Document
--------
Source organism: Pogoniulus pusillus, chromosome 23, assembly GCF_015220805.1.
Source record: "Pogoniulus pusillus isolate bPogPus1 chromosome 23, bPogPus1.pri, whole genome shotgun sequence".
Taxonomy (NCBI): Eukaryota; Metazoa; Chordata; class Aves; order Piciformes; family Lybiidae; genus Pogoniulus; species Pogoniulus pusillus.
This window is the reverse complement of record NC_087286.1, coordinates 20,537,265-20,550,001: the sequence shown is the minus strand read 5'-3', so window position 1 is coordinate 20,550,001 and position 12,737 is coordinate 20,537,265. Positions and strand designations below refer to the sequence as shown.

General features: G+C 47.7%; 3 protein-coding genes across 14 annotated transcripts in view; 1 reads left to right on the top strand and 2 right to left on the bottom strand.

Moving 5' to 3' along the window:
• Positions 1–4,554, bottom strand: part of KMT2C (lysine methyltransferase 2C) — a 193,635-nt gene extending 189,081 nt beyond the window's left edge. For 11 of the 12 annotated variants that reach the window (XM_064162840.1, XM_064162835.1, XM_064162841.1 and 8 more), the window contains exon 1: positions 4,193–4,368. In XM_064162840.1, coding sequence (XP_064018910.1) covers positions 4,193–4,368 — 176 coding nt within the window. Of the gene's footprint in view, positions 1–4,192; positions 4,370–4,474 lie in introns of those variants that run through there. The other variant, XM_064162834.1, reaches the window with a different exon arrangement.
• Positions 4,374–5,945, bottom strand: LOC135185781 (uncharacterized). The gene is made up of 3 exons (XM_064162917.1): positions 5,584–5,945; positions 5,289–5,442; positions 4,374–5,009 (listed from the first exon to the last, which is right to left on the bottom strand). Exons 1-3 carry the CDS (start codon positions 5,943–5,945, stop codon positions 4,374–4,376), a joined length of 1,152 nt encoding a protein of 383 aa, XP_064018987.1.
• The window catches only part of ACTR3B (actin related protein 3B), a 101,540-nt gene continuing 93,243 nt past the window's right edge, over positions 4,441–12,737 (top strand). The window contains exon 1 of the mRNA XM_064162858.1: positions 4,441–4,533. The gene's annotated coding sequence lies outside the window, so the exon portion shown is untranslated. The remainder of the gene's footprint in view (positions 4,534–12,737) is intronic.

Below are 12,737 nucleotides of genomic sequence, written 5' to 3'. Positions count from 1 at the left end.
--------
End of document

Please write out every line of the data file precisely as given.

Source organism: Pogoniulus pusillus, chromosome 23, assembly GCF_015220805.1.
Source record: "Pogoniulus pusillus isolate bPogPus1 chromosome 23, bPogPus1.pri, whole genome shotgun sequence".
Taxonomy (NCBI): Eukaryota; Metazoa; Chordata; class Aves; order Piciformes; family Lybiidae; genus Pogoniulus; species Pogoniulus pusillus.
This window is the reverse complement of record NC_087286.1, coordinates 20,537,265-20,550,001: the sequence shown is the minus strand read 5'-3', so window position 1 is coordinate 20,550,001 and position 12,737 is coordinate 20,537,265. Positions and strand designations below refer to the sequence as shown.

General features: G+C 47.7%; 3 protein-coding genes across 14 annotated transcripts in view; 1 reads left to right on the top strand and 2 right to left on the bottom strand.

Moving 5' to 3' along the window:
• Positions 1–4,554, bottom strand: part of KMT2C (lysine methyltransferase 2C) — a 193,635-nt gene extending 189,081 nt beyond the window's left edge. For 11 of the 12 annotated variants that reach the window (XM_064162840.1, XM_064162835.1, XM_064162841.1 and 8 more), the window contains exon 1: positions 4,193–4,368. In XM_064162840.1, coding sequence (XP_064018910.1) covers positions 4,193–4,368 — 176 coding nt within the window. Of the gene's footprint in view, positions 1–4,192; positions 4,370–4,474 lie in introns of those variants that run through there. The other variant, XM_064162834.1, reaches the window with a different exon arrangement.
• Positions 4,374–5,945, bottom strand: LOC135185781 (uncharacterized). The gene is made up of 3 exons (XM_064162917.1): positions 5,584–5,945; positions 5,289–5,442; positions 4,374–5,009 (listed from the first exon to the last, which is right to left on the bottom strand). Exons 1-3 carry the CDS (start codon positions 5,943–5,945, stop codon positions 4,374–4,376), a joined length of 1,152 nt encoding a protein of 383 aa, XP_064018987.1.
• The window catches only part of ACTR3B (actin related protein 3B), a 101,540-nt gene continuing 93,243 nt past the window's right edge, over positions 4,441–12,737 (top strand). The window contains exon 1 of the mRNA XM_064162858.1: positions 4,441–4,533. The gene's annotated coding sequence lies outside the window, so the exon portion shown is untranslated. The remainder of the gene's footprint in view (positions 4,534–12,737) is intronic.

Below are 12,737 nucleotides of genomic sequence, written 5' to 3'. Positions count from 1 at the left end.